So, I started charting.  Just temping at first (with a beautiful temp shift on Cycle Day 14 or 15 every single month) and eventually tracked other bodily changes.  As my friend Jenny from What the Blog? says, it’s surprising how much I didn’t know about my cycle.

On paper, we should have made a baby a dozen times over.  Regular cycles.  Temp shift.  Body changes.  Perfectly timed sex.  No baby…not even one pregnancy.  I don’t know if I’d have a problem holding on to a pregnancy because I’ve never had one. Every month, I feel like a failure.

Starting this January, we started letting other people know we were trying for a child.  I thought I would probably need support for what was to come.  I told everyone I decided to get preliminary testing just in case, when in reality we had already hit the “qualifying” time to be considered infertile.  In February, my OB/GYN referred us to a Reproductive Endocrinologist (RE), a fertility specialist, to see if we could get a diagnosis.   So far, we don’t have a lot of answers.  I had a progesterone test done to confirm that I’m ovulating, and it was normal. My husband had a semen analysis, where we discovered he has a high amount of abnormal sperm.  (For those in the know, he had a 3% strict morph.)  Dr. Google says this is bad news, but my RE doesn’t seem concerned.  With all of the conflicting information out there, how will I ever know what to believe?

My visit with the RE also unveiled a possible uterine problem – either a uterine septum or a “heart-shaped” uterus.  Both are congenital defects, so if either is confirmed with further testing (I have to schedule a HSG next cycle) I will know that I’ve had an issue since birth.  A septum is treatable with surgery; a heart-shaped uterus may not be treatable at all.  Or, simply, we could discover that is is nothing at all.  That’s been the worst part of this entire journey so far – the constant limbo.

I haven’t hit the bitter, angry infertility wall yet, but I’ve been blaming myself more and more.  Is it because I’m overweight? Because I don’t eat well enough or exercise like I should? Do I drink too much coffee?  Is it because my husband kept using tobacco behind my back, or because he drinks so much soda? Or is it my Bad Luck Ally syndrome?  Bad karma?   Is there some truth to the always-annoying advice to “just relax?”  Is it because I stopped going to church long ago?  Because I haven’t specifically asked God to do this for me?   Sometimes I feel stupid, because I waited until I was 30 to even start trying.  Was I wrong for waiting until we owned a home, were financially stable?  Was I wrong for wanting some time to ourselves at the beginning of our marriage without throwing kids into the mix?  If I would have started trying when I was still in my 20’s, would it have made a difference?  How do I explain to myself that some people who are in shape, have strong faith and are in their 20’s still have fertility problems?  Where in the world could they place their blame?  Is it that much worse for them, since they don’t have an “excuse?”  And why do I think these things at all, as a normally logical, scientific thinker?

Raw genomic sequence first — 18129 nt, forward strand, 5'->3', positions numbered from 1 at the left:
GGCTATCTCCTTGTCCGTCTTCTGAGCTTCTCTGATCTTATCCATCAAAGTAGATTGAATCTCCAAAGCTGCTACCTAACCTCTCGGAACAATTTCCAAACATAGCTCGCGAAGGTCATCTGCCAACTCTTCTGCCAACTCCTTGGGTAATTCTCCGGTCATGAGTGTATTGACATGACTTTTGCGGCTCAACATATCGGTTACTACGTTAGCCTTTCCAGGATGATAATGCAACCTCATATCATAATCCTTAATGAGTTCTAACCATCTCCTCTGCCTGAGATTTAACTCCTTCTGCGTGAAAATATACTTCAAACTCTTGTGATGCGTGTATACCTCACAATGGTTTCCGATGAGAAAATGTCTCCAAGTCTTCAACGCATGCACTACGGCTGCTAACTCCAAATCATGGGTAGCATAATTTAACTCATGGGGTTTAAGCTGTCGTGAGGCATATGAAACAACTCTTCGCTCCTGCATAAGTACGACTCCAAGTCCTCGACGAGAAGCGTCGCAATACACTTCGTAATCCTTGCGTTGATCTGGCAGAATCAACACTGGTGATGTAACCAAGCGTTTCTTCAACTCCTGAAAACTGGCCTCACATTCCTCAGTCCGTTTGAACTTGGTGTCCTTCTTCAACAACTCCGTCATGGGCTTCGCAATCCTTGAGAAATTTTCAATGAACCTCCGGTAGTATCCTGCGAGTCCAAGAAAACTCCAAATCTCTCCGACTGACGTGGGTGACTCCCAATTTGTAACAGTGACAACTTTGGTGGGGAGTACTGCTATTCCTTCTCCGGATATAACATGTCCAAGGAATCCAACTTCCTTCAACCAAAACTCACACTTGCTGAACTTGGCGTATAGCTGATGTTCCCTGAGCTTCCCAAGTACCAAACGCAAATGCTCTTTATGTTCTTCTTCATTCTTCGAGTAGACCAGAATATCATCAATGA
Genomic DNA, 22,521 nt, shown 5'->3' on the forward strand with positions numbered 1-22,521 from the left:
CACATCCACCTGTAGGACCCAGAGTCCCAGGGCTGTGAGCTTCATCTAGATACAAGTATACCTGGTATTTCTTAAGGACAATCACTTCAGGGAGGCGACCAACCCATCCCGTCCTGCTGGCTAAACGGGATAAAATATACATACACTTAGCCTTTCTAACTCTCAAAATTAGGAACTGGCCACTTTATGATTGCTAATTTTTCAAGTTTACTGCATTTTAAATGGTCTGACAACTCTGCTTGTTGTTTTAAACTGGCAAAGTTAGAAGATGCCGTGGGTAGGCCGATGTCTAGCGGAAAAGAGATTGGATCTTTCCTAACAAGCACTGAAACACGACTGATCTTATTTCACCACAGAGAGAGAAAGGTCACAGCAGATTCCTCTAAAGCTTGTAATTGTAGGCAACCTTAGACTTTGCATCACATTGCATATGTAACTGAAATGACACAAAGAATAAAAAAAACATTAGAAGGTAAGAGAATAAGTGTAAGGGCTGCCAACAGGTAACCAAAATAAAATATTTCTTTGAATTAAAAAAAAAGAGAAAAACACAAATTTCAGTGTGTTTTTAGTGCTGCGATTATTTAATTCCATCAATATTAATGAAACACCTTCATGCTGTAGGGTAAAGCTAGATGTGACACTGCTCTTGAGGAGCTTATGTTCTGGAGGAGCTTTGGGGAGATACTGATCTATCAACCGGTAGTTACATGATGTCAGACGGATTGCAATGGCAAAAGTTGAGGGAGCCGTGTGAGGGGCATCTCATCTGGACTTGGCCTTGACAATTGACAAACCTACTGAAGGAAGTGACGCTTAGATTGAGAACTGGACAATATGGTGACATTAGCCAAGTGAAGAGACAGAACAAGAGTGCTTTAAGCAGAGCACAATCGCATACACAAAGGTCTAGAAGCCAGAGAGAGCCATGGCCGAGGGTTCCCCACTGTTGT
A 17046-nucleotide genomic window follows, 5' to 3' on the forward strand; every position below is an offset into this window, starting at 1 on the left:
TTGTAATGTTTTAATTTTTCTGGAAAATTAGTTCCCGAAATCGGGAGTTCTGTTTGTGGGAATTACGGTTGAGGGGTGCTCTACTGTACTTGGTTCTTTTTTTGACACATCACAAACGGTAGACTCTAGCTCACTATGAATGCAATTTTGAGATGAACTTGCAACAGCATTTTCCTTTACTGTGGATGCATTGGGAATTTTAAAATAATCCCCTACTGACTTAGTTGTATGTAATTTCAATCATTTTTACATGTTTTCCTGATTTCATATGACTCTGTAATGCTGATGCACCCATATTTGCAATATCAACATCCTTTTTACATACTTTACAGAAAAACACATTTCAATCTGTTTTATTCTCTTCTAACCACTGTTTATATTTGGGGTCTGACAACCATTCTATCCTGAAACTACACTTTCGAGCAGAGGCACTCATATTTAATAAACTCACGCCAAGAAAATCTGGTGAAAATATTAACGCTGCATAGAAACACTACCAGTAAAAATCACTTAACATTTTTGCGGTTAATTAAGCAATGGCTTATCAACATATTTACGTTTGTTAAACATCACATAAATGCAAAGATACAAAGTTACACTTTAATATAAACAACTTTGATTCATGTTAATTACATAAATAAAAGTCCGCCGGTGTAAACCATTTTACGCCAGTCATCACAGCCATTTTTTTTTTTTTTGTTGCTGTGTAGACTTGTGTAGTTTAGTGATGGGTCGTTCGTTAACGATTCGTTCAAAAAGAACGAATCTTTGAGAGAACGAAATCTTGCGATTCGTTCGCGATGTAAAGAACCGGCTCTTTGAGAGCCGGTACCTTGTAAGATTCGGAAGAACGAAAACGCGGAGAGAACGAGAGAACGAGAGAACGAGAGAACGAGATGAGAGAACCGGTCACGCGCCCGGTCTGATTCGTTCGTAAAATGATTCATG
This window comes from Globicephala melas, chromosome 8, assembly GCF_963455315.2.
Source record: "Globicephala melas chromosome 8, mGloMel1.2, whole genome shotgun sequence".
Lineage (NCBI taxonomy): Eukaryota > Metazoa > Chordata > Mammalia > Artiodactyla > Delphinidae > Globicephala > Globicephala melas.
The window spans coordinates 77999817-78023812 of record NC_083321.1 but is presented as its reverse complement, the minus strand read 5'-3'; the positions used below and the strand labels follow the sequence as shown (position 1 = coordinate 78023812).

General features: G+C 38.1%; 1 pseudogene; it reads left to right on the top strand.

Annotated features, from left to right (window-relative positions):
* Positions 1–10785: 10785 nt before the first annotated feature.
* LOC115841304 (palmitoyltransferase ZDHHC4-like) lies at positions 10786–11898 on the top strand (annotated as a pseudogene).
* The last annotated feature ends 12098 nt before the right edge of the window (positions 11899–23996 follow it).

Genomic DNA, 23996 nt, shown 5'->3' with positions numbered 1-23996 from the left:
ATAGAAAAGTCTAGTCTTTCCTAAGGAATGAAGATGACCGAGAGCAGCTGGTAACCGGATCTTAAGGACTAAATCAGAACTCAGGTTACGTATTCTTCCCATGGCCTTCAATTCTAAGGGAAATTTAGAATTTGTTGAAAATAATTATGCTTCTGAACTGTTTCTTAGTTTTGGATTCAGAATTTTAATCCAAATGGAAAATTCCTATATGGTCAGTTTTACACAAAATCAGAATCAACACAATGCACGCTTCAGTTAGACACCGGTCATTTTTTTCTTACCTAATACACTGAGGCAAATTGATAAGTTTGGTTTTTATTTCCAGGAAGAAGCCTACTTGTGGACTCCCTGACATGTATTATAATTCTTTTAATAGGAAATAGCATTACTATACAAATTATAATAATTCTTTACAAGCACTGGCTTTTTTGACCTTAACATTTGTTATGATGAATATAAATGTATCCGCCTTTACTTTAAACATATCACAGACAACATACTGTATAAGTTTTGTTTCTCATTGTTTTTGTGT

Since our insurance only covers diagnosis and not treatment of infertility, I was at first overwhelmed with the thought that if our only option is IVF we will have to deplete the funds we saved for a down payment on a new house just to do something that most people on the planet have no trouble doing for free.  Now, with the possibility that even IVF won’t be an option for us, suddenly the money seems like the smallest part of our problem.

I’m thankful for the online community of support I have found.  Most of them don’t know my story, but even by reading others’ stories I’m able to gain some comfort, especially since we haven’t given our real-life friends and family an opportunity to be supportive.  At least I know that while I’m struggling, I’m not struggling alone.